At least one elephant is using his trunk for more than just eating. Koshik, a 22-year-old Asian Elephant in a Seoul, South Korea zoo, has learned to reproduce five Korean words— "annyeong" (hello), "anja" (sit down), "aniya" (no), "nuwo" (lie down) and "joa" (good)—by placing his trunk inside his mouth to modulate sound.
The seal could say a number of words and phrases, including "hey," “hello there,” “how are ya,” “get outta here,” “get down,” and his own name (you can listen to Hoover talking here). Hoover laughed, too, and when he died in 1985, he got his own obituary in the Boston Globe. Scientists believe that pinnipeds might help us understand what's involved in complex vocal learning.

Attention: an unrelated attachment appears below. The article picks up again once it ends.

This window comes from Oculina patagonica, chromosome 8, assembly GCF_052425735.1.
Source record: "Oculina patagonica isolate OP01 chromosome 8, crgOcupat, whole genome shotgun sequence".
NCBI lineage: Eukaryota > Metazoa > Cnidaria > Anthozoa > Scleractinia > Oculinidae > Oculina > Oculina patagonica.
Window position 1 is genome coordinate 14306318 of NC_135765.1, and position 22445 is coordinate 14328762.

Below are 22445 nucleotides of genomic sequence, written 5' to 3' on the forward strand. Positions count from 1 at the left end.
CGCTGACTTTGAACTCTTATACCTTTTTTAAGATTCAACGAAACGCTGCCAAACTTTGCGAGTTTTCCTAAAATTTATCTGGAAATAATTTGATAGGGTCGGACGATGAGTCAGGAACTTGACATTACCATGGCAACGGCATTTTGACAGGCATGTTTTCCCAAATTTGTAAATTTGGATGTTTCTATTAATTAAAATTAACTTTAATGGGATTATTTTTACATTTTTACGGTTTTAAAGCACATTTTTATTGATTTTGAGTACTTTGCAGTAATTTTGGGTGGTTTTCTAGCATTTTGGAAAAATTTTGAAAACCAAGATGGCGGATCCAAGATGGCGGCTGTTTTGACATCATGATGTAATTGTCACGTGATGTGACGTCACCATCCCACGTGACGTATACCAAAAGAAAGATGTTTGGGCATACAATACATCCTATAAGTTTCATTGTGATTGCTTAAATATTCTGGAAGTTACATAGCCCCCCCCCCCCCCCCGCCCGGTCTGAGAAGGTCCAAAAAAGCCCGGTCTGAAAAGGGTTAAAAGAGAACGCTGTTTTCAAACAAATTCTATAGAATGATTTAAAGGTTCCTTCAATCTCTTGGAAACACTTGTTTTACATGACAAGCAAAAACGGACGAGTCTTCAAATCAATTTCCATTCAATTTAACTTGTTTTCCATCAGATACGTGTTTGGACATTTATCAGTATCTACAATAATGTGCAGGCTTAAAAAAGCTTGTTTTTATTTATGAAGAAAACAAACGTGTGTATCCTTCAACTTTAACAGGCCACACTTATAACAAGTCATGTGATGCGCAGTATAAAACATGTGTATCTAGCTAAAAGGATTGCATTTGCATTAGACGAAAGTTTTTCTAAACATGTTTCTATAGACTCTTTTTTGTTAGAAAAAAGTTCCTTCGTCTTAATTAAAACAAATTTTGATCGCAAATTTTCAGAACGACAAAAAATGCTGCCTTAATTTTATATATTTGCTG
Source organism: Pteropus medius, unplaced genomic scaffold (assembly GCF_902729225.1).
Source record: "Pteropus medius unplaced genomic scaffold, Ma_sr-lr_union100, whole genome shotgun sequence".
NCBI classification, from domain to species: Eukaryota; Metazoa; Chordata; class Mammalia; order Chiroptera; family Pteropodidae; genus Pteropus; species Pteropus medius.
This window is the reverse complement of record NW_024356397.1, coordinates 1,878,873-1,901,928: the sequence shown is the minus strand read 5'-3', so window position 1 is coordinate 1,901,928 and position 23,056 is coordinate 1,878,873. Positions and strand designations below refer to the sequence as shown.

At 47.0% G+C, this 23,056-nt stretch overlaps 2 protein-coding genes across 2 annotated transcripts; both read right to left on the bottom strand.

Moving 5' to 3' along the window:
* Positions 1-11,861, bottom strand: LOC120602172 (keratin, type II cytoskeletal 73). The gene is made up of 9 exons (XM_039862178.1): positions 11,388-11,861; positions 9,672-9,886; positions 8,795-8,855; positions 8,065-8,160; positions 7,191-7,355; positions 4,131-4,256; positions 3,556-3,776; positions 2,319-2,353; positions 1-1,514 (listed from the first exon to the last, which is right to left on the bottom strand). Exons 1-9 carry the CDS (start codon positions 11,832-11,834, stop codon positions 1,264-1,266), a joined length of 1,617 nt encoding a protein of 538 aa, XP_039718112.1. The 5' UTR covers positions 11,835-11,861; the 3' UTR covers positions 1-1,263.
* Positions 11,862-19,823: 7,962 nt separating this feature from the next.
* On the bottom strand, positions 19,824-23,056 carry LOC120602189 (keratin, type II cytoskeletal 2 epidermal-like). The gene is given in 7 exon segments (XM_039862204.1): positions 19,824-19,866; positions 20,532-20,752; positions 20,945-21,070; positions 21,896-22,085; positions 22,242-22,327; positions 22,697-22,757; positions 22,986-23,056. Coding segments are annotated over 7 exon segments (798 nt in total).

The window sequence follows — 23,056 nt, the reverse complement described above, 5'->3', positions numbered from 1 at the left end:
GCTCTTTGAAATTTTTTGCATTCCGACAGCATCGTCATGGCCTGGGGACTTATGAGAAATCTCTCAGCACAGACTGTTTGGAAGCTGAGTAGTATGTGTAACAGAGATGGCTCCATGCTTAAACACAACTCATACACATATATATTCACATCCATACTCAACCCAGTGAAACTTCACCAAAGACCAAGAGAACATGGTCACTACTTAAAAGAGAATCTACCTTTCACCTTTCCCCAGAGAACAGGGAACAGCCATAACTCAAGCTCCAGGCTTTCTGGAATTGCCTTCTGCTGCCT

The undisputed champion of speech mimicry was an African grey parrot called Alex. He was trained by cognitive scientist Irene Pepperberg of Harvard University in Cambridge, Massachusetts. Alex could quickly learn and imitate new English words. He could even say "I love you", and wished Pepperberg good night after a hard day's training. When Alex passed away in 2007 at the age of 31, fans from all over the world mourned. 2
lyrebirds have learned to mimic the sounds of human machines like camera shutters and chainsaws.